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Wednesday, Sept. 6, 2023

Instilling a Love of Books

Benefits of reading to young children can last a lifetime

Hiding under the sheets and discovering the secret word of Narnia. Joining Jack and Annie in the Magic Tree House and traveling through space and time. Feeling compassion and empathy for that young boy who is forced to live in the cupboard under the stairs but then marveling when he grows up to be a powerful wizard named Harry Potter. All of these amazing adventures are brought to you through the world of books.

Before you can have an independent reader who stays up past bedtime devouring books, you must first instill the love of reading in your toddler and preschooler. Developing a lifelong love of reading develops early in childhood.

The early benefits of establishing a love of reading will last your child a lifetime. Some of these benefits include:

Reading promotes language development: Children do not learn language from television, even if the programs seem educational. Children learn language by being spoken to, and one of the most entertaining ways to teach your young child language is to read to them. It is never too early to begin, as the sooner you make it a habit or part of your bedtime routine, the greater the chances you will continue. Starting early is important because the roots of language are developing in a baby’s brain even before he can talk! Reading is essential to language development as it helps improve vocabulary, grammar and language structure. Research shows that children who are read to on a regular basis have stronger language skills and do better in school.

Reading promotes overall brain development: In our fast-paced digital age, reading allows us to slow down, focus and concentrate. Before bed is a wonderful time to engage in a quiet, entertaining activity that does not involve screen time. Reading can help expand your child’s attention, stimulate the brain and build cognitive skills. In addition to concentration and memory skills, reading is beneficial in helping children develop problem-solving skills and critical thinking skills.

1. Children who are read to regularly score higher on intelligence tests – it really is like brain food. If you feed your toddler a healthy diet, ensure you are also feeding their brain with books!

2. Reading promotes emotional development: Much of childhood is spent learning how to manage big feelings when you are small. Psychologists use books as part of therapy and bibliotherapy to help children understand their feelings. Reading can help children develop empathy, learn how to manage frustration, and expand their perspective to include the feelings of others as they identify with characters in a book. Reading also provides tremendous confidence and self-esteem as children see their consistent efforts pay off, and they go from the one being read to to being able to read to you!

Reading can be excellent bonding time: The reality is raising young children is hard work. Between the crying, meltdowns, messes and a giant pile of laundry, parenthood often feels like a thankless job. If you can take 15 or 20 minutes every day, just before bed, when the house is quiet and the lights are dimmed low, and snuggle with your child and read to them, somehow the job of parenthood feels like the most rewarding job in the world. In addition to inspiring a love of reading, you are creating lifelong, positive memories of childhood that your son/daughter will take with them forever.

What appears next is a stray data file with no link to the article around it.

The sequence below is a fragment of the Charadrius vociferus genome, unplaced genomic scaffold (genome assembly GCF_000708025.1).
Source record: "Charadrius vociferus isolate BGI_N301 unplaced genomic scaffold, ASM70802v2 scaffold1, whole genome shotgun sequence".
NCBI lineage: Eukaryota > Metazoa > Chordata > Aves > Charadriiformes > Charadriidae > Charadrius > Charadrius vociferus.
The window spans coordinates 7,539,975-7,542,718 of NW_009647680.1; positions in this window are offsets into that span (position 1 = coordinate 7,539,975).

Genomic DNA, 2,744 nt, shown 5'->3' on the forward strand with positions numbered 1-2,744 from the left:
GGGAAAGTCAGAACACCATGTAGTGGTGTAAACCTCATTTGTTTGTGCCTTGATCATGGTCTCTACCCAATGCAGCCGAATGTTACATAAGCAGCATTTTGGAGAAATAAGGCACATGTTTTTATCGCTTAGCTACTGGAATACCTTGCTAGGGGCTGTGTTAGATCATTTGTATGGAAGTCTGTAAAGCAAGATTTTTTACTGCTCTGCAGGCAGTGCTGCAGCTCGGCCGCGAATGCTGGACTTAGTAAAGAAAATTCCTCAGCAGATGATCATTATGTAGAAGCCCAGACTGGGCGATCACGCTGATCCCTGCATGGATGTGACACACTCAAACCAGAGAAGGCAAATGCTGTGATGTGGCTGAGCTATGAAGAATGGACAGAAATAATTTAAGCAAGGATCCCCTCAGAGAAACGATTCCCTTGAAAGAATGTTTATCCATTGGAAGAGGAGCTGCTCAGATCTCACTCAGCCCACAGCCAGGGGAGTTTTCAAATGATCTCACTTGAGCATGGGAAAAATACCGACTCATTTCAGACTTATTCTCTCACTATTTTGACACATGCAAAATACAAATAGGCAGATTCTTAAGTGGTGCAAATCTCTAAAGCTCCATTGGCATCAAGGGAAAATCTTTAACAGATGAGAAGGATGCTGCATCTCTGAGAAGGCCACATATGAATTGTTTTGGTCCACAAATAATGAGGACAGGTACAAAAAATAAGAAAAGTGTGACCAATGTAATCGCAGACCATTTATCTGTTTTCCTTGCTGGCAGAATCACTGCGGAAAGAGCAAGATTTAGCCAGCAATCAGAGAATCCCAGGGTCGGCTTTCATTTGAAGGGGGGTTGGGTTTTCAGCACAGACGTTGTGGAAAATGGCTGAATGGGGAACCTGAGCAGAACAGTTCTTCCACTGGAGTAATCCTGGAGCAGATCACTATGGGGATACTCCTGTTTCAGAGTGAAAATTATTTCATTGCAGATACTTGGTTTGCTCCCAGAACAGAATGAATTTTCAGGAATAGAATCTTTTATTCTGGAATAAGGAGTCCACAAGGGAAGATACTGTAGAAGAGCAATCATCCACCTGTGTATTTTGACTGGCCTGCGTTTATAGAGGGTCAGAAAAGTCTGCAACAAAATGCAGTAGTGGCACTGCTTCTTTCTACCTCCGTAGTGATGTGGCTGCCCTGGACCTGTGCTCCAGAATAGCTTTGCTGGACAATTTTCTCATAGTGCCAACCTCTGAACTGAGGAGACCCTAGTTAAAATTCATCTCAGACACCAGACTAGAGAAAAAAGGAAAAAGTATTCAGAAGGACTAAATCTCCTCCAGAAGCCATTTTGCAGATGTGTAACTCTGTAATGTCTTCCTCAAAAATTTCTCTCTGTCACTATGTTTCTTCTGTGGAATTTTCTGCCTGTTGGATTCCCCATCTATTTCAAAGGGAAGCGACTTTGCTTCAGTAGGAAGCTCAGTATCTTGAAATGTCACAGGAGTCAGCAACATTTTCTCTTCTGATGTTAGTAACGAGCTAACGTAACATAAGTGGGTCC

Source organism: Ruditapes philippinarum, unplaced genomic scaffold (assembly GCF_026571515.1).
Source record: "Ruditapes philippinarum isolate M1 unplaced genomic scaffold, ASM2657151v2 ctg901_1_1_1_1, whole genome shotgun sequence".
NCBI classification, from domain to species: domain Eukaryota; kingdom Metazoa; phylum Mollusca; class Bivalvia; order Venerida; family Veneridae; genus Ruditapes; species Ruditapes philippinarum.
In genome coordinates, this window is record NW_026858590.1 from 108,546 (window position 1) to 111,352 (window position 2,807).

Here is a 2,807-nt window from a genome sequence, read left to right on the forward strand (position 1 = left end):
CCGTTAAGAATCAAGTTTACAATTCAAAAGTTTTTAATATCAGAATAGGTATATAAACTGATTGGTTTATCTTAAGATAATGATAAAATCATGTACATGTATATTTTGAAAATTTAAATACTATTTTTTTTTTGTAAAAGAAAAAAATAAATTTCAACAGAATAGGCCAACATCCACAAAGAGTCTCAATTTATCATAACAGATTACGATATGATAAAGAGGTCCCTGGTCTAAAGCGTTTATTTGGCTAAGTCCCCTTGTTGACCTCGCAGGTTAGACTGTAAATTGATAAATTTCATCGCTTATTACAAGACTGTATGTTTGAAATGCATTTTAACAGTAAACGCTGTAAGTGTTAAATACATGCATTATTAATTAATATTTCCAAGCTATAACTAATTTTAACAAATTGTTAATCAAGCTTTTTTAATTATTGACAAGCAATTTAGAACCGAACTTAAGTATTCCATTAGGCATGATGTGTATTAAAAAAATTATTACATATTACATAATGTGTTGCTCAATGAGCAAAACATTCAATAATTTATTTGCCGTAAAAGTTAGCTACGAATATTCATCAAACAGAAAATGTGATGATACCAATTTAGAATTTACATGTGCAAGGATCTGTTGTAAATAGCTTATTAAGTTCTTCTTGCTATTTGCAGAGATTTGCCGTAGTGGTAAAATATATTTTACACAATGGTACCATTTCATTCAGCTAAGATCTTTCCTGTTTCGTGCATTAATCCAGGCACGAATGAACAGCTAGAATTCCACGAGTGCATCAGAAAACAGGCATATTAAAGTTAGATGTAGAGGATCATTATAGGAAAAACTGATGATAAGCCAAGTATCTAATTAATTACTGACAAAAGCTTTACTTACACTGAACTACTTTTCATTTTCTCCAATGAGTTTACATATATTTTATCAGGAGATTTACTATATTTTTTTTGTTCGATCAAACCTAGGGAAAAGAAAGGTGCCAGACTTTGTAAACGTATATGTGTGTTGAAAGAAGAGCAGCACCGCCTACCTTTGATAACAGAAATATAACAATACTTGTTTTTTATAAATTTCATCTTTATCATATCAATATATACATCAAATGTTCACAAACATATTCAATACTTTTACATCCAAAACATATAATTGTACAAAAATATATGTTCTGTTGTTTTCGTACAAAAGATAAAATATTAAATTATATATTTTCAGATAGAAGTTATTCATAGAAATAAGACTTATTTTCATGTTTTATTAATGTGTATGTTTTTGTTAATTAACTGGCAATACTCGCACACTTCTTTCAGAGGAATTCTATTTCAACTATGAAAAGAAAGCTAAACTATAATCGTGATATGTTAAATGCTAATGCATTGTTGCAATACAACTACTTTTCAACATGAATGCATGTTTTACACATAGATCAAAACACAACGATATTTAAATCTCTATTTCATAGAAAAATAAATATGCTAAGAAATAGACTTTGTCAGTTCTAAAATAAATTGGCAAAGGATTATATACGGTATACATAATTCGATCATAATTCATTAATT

Remember this the next time you feel too tired to read or are tempted to let them fall asleep in front of a video.

Reading promotes cultural awareness:

Reading can allow us to travel to faraway places and times and meet people different from us. How else does a preschooler in Louisiana learn about snow, snowmobiling, skiing and ice skating if not through books initially? While we do not have penguins locally, we can learn all about them through the beautiful world of books. Books allow your child to expand their world and broaden their appreciation of the world.

Reading is fun and entertaining:

Reading has stood the test of time in our fast-paced consumer culture. Reading a spy book with a flashlight under blankets can be exciting and add to the thrill of a book. I can still remember my mother cuddling on the sofa with me reading my favorite “Anne of Green Gables” book. My girls, who are both grown, remember me reading the “Little House on the Prairie” series to them and how they wanted to share a bed together “just like Mary and Laura Ingalls” for the next year. Reading can create special memories and add to the pleasure of life.

Establishing the habit of reading to your young children is one of the most valuable things you can do as a parent. Reading provides a wealth of benefits, linguistically, cognitively and emotionally.

The emotional benefits you receive through bonding with your child are priceless. By reading to our young children, we are beginning to establish what we hope will be a lifelong love of reading. I hope you can find it in your day to carve out a small amount of protected reading time. The rewards for you and your child are worth it! Happy reading.

Michelle Yetman, Ph.D., is an associate professor and a clinical psychologist at LSU Health Shreveport.


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